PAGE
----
In 2017, the U.S. FDA issued a safety warning to clinical labs about how potential biotin interference can lead to erroneous lab results in certain in vitro diagnostics (IVDs), including some troponin tests, that use biotin binding technology. Since the warning was issued, the FDA “continued to receive adverse events reports related to biotin interference, including with troponin tests,” according to the 2019 briefing.
Laboratory tests affected by biotin all have variations in the threshold at which biotin will interfere with their results. For example, interference thresholds can be as high as 10,000 ng/mL for some assays, whereas others have interference thresholds as low as 5 ng/mL.
Research has shown that serum biotin concentrations in people who take biotin supplements can be 55 ng/mL or higher, often depending on the size of the supplements, which vary from doses of 30 µg to 2,500–5,000 mcg or even 10,000 mcg. Thus, it’s important to understand biotin’s steady state and clearance rate in blood serum and plasma.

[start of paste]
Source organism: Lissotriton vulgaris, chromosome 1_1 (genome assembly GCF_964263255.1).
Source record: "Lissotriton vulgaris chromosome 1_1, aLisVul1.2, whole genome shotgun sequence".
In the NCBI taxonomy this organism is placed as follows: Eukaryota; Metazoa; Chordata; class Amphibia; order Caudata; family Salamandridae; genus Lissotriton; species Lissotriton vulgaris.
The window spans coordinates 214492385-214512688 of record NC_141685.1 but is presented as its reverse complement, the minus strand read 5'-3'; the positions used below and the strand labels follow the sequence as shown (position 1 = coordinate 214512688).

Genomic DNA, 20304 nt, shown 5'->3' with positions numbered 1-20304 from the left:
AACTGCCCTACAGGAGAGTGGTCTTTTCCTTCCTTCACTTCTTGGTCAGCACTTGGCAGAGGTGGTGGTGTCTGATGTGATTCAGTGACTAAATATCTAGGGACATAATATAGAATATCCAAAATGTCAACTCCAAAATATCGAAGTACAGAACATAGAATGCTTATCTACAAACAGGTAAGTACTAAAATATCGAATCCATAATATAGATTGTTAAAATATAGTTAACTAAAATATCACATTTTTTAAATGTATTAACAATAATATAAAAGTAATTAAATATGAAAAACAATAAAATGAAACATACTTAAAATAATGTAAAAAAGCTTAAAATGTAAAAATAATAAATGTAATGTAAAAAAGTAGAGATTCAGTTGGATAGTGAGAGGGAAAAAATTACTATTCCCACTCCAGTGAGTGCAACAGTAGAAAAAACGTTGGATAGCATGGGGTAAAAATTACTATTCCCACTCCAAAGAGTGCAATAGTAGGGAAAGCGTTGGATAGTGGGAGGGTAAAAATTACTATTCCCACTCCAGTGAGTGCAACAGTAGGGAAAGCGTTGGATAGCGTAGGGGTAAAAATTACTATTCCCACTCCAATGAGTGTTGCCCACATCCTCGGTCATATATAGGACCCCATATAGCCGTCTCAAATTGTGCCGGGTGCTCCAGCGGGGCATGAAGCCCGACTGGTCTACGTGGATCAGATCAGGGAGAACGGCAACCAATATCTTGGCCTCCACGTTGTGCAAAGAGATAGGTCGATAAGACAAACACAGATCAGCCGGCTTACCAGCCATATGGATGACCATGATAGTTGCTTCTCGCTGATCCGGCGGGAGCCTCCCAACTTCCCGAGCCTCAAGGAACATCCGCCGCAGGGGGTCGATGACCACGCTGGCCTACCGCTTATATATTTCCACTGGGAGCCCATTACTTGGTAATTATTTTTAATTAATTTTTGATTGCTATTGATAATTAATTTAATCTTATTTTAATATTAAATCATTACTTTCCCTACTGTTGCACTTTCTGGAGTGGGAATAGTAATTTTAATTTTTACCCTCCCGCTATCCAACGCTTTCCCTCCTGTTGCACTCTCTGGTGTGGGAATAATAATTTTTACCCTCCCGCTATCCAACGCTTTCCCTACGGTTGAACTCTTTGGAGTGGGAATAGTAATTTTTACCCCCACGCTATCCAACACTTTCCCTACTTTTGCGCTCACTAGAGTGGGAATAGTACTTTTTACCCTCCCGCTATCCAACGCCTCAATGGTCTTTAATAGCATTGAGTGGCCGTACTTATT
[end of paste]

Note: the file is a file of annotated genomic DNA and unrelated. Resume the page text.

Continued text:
Not all manufacturers have taken steps to address biotin interference in their assays; however, there are several ways that clinical lab staff can help mitigate biotin interference in affected assays, writes Tyler Radke, MLS (ASCP), in a recent article for Today’s Clinical Lab.
Radke addresses common questions around biotin interference, including the following:
- What can laboratories do to mitigate biotin interference?
- What can healthcare providers do to mitigate biotin interference?
- Should test results with biotin interference be repeated?
To learn more, read the full article from G2’s partner brand, Today’s Clinical Lab.